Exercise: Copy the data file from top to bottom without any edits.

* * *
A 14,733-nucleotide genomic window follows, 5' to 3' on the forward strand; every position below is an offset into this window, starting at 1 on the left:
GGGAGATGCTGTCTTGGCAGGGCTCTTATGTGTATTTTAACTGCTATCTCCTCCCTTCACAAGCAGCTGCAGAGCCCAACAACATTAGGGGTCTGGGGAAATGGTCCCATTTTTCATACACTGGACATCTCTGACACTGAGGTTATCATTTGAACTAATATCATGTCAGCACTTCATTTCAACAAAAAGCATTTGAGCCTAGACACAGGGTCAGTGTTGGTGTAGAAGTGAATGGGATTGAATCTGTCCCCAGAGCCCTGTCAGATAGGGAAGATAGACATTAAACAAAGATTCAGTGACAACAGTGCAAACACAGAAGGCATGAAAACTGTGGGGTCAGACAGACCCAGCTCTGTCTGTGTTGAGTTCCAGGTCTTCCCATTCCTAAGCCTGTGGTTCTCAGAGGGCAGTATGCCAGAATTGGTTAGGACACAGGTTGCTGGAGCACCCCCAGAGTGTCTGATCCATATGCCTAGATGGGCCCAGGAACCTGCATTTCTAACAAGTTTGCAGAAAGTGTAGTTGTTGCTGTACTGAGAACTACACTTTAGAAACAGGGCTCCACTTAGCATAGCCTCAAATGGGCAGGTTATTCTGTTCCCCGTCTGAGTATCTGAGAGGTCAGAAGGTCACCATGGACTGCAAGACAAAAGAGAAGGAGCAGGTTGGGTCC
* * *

A 14,733-nucleotide genomic window follows, 5' to 3' on the forward strand; every position below is an offset into this window, starting at 1 on the left:
GGGAGATGCTGTCTTGGCAGGGCTCTTATGTGTATTTTAACTGCTATCTCCTCCCTTCACAAGCAGCTGCAGAGCCCAACAACATTAGGGGTCTGGGGAAATGGTCCCATTTTTCATACACTGGACATCTCTGACACTGAGGTTATCATTTGAACTAATATCATGTCAGCACTTCATTTCAACAAAAAGCATTTGAGCCTAGACACAGGGTCAGTGTTGGTGTAGAAGTGAATGGGATTGAATCTGTCCCCAGAGCCCTGTCAGATAGGGAAGATAGACATTAAACAAAGATTCAGTGACAACAGTGCAAACACAGAAGGCATGAAAACTGTGGGGTCAGACAGACCCAGCTCTGTCTGTGTTGAGTTCCAGGTCTTCCCATTCCTAAGCCTGTGGTTCTCAGAGGGCAGTATGCCAGAATTGGTTAGGACACAGGTTGCTGGAGCACCCCCAGAGTGTCTGATCCATATGCCTAGATGGGCCCAGGAACCTGCATTTCTAACAAGTTTGCAGAAAGTGTAGTTGTTGCTGTACTGAGAACTACACTTTAGAAACAGGGCTCCACTTAGCATAGCCTCAAATGGGCAGGTTATTCTGTTCCCCGTCTGAGTATCTGAGAGGTCAGAAGGTCACCATGGACTGCAAGACAAAAGAGAAGGAGCAGGTTGGGTCC